Tuesday, 15 December 2015

A two-minute silence on the demise of our beloved Principal


Our Principal had passed away peacefully in sleep last night. He had loved peace, of course. Everything he had done pointed to the contrary. He, in his own quiet way, believed only war led to peace. There was a lot of activity while he was around. Now that he is gone (May God rest his soul in peace!), I don’t know what would happen to us, teachers (lecturers?). He was a highly irritable man, easily excited and easily subdued. Suddenly I remembered. I started looking for the piece of paper on which my wife had me write down this morning this evening’s shopping list. I have a weakness for forgetting things, she believes. I had kept it in my shirt pocket; it wasn’t there. I grew panicky. Just then I caught the Vice Principal’s eye. He was a bull. He was known for fist fights. I was neither in the mood for it nor was the place right. He wouldn’t have minded the place, had I been willing. He was a simple man. He simply loved his fists and fights. I checked my movements and closed my eyes solemnly (how does one do it?) and began not to think of anything and observe silence mentally and thus pay my last respects to the departed soul. But it just wouldn’t work. Could my son have removed it? I like his pranks. As a parent, I must, I suppose. Not this one. No, not this one. After this blessed silence, I must look for the list. The hell with the next lecture! My students would understand. I know they know. They know I know. I’m not a very communicative teacher. I have such a rapport with them. Right now, the VP didn’t matter. But what could I tell my wife? The thought was frightening. What were the items on the list? A recent incident came to my mind. The Principal—how do I call him now?—had given me a list of SC/ST students for scholarship or was it another list? Oh, yes, the list. I tried to restructure the list. I beamed with delight. I’m not such a bad husband after all. She had asked me to buy a kilo of ‘lady’s finger’ (‘okro’, that is) after checking for the tenderness. For this, she had taught me a trick or two. Here I score over other husbands, yes. Yes, she had cautioned me about the price, too. I’m of the firm opinion that unless we paid what the vendor quoted, how would he survive? She had different ideas, though. Right. What was the next item? Success eluded my grasp. Was it coconut oil or groundnut? I knew it was some oil. What oil? Oh God! What better occasion could you get to help!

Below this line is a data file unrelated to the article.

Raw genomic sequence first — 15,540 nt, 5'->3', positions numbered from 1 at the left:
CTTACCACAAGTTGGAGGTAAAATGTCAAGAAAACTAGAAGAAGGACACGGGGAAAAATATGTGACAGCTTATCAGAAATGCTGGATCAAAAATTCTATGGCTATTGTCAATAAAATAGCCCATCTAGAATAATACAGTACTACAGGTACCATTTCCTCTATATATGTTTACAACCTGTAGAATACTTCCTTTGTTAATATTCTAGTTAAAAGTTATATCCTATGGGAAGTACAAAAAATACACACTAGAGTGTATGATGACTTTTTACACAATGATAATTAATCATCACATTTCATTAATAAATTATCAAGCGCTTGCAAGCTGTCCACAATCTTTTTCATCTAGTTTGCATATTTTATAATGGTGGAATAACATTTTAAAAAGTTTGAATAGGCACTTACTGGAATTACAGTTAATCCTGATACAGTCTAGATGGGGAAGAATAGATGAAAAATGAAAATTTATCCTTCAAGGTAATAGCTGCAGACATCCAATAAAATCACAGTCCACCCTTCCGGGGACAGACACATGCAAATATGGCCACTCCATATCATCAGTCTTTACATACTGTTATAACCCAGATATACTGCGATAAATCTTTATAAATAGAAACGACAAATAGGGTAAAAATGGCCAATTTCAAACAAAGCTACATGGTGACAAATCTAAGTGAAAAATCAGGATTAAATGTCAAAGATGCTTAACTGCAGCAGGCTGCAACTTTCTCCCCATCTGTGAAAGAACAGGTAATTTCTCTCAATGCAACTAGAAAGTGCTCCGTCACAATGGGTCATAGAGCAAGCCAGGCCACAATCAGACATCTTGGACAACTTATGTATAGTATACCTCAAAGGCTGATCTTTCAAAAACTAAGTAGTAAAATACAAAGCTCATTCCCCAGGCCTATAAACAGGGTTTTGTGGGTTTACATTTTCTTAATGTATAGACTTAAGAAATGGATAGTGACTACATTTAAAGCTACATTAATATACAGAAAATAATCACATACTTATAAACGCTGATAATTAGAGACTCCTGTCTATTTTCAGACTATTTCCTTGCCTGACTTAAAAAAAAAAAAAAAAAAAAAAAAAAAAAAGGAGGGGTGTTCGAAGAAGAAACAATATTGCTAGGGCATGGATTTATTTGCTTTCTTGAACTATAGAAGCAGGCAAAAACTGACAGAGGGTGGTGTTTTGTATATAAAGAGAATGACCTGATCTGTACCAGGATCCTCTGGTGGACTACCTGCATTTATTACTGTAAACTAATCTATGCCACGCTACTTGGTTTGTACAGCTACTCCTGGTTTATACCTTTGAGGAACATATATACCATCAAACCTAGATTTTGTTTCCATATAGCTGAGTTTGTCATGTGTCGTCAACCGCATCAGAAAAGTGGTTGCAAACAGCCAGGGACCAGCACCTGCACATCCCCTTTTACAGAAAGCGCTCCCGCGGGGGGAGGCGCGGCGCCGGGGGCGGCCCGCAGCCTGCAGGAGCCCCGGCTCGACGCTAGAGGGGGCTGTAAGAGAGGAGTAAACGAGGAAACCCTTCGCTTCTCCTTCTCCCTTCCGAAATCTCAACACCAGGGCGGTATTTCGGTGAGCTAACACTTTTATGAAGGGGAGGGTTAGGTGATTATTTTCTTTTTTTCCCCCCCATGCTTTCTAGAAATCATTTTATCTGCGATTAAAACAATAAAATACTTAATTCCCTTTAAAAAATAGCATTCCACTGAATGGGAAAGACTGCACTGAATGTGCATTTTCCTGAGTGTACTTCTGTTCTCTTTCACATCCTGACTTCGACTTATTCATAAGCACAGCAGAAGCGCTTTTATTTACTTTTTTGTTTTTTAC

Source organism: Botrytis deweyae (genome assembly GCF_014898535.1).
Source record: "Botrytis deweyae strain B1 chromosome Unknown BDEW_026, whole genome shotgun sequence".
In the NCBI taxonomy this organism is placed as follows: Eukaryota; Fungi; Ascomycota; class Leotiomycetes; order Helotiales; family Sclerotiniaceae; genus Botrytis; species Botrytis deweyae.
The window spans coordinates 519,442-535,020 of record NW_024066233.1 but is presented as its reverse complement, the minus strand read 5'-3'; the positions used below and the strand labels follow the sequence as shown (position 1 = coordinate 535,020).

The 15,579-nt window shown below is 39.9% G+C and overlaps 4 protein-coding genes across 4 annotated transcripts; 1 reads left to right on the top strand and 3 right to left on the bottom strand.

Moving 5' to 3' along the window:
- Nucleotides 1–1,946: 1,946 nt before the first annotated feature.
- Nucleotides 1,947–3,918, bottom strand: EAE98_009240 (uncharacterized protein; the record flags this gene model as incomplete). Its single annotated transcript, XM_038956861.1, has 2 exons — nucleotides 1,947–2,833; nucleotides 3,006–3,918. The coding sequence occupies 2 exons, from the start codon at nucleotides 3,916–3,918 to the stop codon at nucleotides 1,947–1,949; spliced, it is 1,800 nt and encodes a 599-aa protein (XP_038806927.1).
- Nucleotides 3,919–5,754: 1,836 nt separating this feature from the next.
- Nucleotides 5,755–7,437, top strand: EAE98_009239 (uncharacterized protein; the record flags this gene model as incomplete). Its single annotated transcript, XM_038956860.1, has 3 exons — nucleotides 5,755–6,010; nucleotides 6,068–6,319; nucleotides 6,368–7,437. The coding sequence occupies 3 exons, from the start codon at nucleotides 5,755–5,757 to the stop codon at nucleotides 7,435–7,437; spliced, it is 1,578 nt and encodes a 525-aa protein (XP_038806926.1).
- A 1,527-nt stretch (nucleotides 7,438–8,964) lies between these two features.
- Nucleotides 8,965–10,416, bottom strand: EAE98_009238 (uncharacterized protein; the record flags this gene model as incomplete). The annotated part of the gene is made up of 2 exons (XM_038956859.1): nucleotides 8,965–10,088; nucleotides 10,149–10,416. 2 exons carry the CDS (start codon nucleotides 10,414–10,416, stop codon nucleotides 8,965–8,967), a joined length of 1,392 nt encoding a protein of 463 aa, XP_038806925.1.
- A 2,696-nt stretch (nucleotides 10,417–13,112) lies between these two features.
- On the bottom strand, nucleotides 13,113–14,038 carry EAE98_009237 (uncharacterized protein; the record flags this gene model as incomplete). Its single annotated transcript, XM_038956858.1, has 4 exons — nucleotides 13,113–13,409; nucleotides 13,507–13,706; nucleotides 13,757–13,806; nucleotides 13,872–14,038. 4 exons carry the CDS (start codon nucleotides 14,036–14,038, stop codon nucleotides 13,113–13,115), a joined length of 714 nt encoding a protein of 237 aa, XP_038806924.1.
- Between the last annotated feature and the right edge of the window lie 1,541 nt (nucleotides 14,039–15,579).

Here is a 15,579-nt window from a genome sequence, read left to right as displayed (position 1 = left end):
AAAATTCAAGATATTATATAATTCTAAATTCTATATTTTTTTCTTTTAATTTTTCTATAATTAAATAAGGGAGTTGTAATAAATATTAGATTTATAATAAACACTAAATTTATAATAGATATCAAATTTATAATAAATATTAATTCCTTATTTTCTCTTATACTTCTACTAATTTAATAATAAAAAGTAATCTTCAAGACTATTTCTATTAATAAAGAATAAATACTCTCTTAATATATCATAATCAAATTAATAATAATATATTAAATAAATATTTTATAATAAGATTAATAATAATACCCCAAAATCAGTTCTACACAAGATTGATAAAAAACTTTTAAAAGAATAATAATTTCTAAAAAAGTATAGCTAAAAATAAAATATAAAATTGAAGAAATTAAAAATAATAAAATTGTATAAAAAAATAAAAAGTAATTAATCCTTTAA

Someone shook me by the shoulders. The peon was visibly exasperated. All had left and I was alone.
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